Through the close on October 27, the S&P 500 index had yet to register a 2% move up or down in a single trading session. In comparison, there were 55 separate 2% daily moves in 2009 and 35 in 2011, according to First Trust. An analysis shows that there were 10 daily moves of 2% in 2016. The last “correction”—a decline of more than 10% but less than a 20% drop—for the S&P 500 hit its bottom on February 11, 2016, according to Sam Stovall, chief investment strategist at CFRA Research. Between then and October 27, 2017, the S&P 500 had yet to see a pullback of more than 5%. What is so impressive about this streak? Since World War II, according to Stovall, there have been 56 pullbacks—declines of more than 5% but less than 10%. In other words, there is, on average, a pullback every year. It has been well over a year since the last pullback. "Short-term overbought conditions are still in place, so we think it will take a couple of weeks for the pullback to run its course," said Katie Stockton, chief technical strategist at BTIG. "The loss of momentum is likely to be most pronounced in stocks that have extended their uptrends over the past several weeks." In the updated chart below, retail investors are chasing large cap DJIA and FAANG Nasdaq stocks higher as those indexes are the leading performers so far in the fourth quarter.
Put/Call Ratio is the ratio of trading volume of put options to call options. The Put/Call Ratio has long been viewed as an indicator of investor sentiment in the markets. Times where the number of traded call options outpaces the number of traded put options would signal a bullish sentiment, and vice versa. Technical traders have used the Put/Call Ratio for years as an indicator of the market. Most importantly, changes or swings in the ratio are seen as instances of great importance as this is commonly viewed as a change in the tide of overall market sentiment. Recently we have been pointing out how institutional investors have been quietly heading for the exit by selling stocks to cash in profits the past few weeks. The current Put/Call Ratio indicates investors are buying more put option contracts to hedge against lower near term prices as they continue to dump stocks.
The CBOE Volatility Index (VIX) is known as the market’s “fear gauge” because it tracks the expected volatility priced into short-term S&P 500 Index options. When stocks stumble, the uptick in volatility and the demand for index put options tends to drive up the price of options premiums and sends the VIX higher. As confirmed in the updated chart below, the CBOE Volatility Index recorded the highest weekly close in several months. Investors are getting nervous about high valuations and buying more put option contracts.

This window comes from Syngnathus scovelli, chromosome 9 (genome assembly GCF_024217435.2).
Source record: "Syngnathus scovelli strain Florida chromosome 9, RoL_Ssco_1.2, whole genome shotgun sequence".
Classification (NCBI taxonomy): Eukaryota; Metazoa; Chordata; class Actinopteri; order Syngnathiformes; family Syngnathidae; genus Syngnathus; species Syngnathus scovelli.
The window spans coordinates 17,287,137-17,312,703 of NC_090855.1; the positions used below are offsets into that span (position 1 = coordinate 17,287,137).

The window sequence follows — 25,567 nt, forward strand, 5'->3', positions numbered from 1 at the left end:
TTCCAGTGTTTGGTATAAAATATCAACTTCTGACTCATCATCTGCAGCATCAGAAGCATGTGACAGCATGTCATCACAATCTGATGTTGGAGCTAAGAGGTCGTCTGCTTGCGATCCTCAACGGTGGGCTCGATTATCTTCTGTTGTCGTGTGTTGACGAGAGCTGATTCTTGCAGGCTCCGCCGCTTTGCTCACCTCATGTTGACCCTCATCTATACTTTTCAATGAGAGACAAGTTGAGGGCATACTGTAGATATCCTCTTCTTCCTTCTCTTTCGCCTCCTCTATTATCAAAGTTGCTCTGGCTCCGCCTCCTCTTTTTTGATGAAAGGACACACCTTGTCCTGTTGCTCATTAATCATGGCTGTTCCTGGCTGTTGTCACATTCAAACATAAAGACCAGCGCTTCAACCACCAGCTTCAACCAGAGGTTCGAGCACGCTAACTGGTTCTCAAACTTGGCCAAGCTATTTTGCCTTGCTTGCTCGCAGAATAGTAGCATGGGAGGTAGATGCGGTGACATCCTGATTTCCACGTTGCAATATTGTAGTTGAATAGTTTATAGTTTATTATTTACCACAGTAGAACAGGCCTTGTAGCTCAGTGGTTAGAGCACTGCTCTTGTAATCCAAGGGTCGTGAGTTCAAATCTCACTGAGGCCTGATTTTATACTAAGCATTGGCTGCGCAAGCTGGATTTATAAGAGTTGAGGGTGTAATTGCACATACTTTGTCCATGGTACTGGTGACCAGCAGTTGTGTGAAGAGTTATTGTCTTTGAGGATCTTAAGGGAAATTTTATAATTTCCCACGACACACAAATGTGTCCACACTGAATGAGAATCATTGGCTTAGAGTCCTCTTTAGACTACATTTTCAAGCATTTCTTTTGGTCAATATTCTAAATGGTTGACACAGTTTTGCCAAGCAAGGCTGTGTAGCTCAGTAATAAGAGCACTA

The American Association of Individual Investors (AAII) Sentiment Survey measures the percentage of individual investors who are bullish, bearish, and neutral on the stock market for the next six months; individuals are polled from the ranks of the AAII membership on a weekly basis. The current survey result is for the week ending 11/08/2017. Pessimism about the short-term direction of the stock market among individual investors is at its lowest level since mid-September. The latest AAII Sentiment Survey also shows a rebound in neutral sentiment. Bullish sentiment, expectations that stock prices will rise over the next six months, is unchanged at 45.1%. Optimism is above its historical average of 38.5% for the sixth time in nine weeks. Neutral sentiment, expectations that stock prices will stay essentially unchanged over the next six months, rebounded by 5.4 percentage points to 31.8%. The rise follows what had been an eight-month low. The historical average is 31.0%. Bearish sentiment, expectations that stock prices will fall over the next six months, fell 5.5 percentage points to 23.1%. Pessimism was last lower on September 13, 2017 (22.0%). Bearish sentiment is below its long-term historical average of 30.5% for the seventh week out of the past nine weeks. Pessimism has fallen by a cumulative 10.0 percentage points over the past two weeks. The drop in bearish sentiment has occurred as the major large-cap indexes have continued to set new record highs. At their current levels, all three sentiment indicators are well within their typical historical ranges.